Are Your Child’s Suspensions Denying Them a
Free Appropriate Public Education?
The United States Department of Education (USDE) released guidance this week through a Dear Colleague Letter indicating that short term suspensions or disciplinary removals may result in a denial of free appropriate public education (FAPE) for students with disabilities. The guidance serves as a reminder to school staff to consider the child’s needs and the effects that suspension may have on the child and to provide alternatives to excluding the child from school.
The USDE identified many supports Individualized Education Program (IEP) teams could include in a student’s IEP that could assist a child to benefit from special education including the following:
- instruction and reinforcement of school expectations;
- violence prevention programs;
- anger management groups;
- counseling for mental health issues;
- life skills training; or
- social skills instruction.
The guidance also emphasized the importance of providing behavioral supports to students in the least restrictive environment. IEP teams may not remove the child from the general education environment solely due to the child’s behavior when behavioral supports could be effective in the regular education setting. The USDE included social skills instruction, meetings with a behavioral coach, and training for school personnel as examples of such behavioral supports for IEP teams to consider.
Determining whether a child has been denied a FAPE is based upon the facts in individual case by case situations. The Dear Colleague Letter listed the following, “circumstances that may indicate either a procedural or substantive failure in the development, review, or revision of the IEP include, but are not limited to, the following:
- The IEP Team did not consider the inclusion of positive behavioral interventions and supports in response to behavior that impeded the child’s learning or that of others;
- School officials failed to schedule an IEP Team meeting to review the IEP to address behavioral concerns after a reasonable parental request;
- The IEP Team failed to discuss the parent’s concerns about the child’s behavior, and its effects on the child’s learning, during an IEP Team meeting;
- There are no behavioral supports in the child’s IEP, even when the IEP Team determines they are necessary for the child;
- The behavioral supports in the IEP are inappropriate for the child (e.g., the frequency, scope or duration of the behavioral supports is insufficient to prevent behaviors that impede the learning of the child or others; or consistent application of the child’s behavioral supports has not accomplished positive changes in behavior, but instead has resulted in behavior that continues to impede, or further impedes, learning for the child or others);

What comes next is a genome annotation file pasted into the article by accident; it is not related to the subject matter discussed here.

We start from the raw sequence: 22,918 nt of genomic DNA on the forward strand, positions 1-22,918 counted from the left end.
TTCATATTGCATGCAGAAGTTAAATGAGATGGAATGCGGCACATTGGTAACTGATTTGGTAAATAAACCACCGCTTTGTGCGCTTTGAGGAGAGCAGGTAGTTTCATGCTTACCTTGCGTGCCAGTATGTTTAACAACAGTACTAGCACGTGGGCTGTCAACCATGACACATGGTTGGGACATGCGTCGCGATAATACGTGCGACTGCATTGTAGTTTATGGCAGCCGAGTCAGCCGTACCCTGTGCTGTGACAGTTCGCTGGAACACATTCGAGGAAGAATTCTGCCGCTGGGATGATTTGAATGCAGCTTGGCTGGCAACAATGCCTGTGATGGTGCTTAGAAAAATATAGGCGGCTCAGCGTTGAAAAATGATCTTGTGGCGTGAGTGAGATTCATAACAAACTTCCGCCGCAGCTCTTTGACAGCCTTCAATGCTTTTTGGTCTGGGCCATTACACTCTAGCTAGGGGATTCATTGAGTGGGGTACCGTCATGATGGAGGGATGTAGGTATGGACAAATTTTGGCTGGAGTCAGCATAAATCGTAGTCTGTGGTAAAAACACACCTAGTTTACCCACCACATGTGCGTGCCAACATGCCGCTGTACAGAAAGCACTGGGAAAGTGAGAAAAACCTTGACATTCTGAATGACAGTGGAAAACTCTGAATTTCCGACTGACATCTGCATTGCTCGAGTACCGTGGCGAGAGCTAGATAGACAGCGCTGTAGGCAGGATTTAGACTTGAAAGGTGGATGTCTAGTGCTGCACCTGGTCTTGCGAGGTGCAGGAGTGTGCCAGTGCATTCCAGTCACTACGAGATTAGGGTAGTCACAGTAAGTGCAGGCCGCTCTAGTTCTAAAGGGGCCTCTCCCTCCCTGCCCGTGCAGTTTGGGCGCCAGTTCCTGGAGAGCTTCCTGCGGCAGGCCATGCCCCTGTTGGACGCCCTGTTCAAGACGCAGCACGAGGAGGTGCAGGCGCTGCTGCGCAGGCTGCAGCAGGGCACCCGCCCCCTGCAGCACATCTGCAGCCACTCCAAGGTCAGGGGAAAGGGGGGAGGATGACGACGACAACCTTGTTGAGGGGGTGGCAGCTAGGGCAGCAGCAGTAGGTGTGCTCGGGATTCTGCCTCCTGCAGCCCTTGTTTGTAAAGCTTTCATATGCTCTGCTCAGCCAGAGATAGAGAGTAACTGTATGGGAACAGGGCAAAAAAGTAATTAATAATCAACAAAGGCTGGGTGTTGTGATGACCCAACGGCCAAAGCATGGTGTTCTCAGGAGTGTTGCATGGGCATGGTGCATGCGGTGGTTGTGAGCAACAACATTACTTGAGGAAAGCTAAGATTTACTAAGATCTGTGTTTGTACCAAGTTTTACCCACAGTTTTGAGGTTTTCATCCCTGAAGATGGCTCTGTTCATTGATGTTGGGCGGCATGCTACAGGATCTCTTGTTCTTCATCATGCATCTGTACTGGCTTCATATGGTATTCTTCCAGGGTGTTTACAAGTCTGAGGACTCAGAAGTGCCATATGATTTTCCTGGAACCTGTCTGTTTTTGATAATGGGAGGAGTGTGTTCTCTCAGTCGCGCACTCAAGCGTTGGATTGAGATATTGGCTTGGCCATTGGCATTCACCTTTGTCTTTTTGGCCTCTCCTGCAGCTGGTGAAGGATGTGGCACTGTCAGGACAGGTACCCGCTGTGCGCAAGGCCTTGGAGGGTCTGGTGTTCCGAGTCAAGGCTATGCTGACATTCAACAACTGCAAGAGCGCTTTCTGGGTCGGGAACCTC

- The behavioral supports in the child’s IEP are appropriate, but are not being implemented or not being properly implemented (e.g., teachers are not trained in classroom management responses or de-escalation techniques or those techniques are not being consistently implemented); or
- School personnel have implemented behavioral supports not included in the IEP that are not appropriate for the child.”
The Dear Colleague Letter also identified, “circumstances that may indicate that the child’s IEP is not reasonably calculated to provide a meaningful educational benefit include, but are not limited to, the following:
- The child is displaying a pattern of behaviors that impede his or her learning or that of others and is not receiving any behavioral supports;
- The child experiences a series of disciplinary removals from the current placement of 10 days or fewer (which do not constitute a disciplinary change in placement) for separate incidents of misconduct that impede the child’s learning or that of others, and the need for behavioral supports is not considered or addressed by the IEP Team; or
- The child experiences a lack of expected progress toward the annual goals that is related to his or her disciplinary removals or the lack of behavioral supports, and the child’s IEP is neither reviewed nor revised.”
Not only do removals from school potentially result in a denial of FAPE, the USDE also provided a sampling of the research which demonstrates that the removals rarely result in a change in the behavior. In addition, they include research that has shown that the adverse results include a decline in academic performance and greater potential for students to drop out of school. The USDE includes resources and training for school personnel available at www.ed.gov/rethinkdiscipline and http://ccrs.osepideasthatwork.org.
If you have questions about your child’s provision of a FAPE, please contact the Law Office of Brian K. Gruber for more information or to schedule a consultation.
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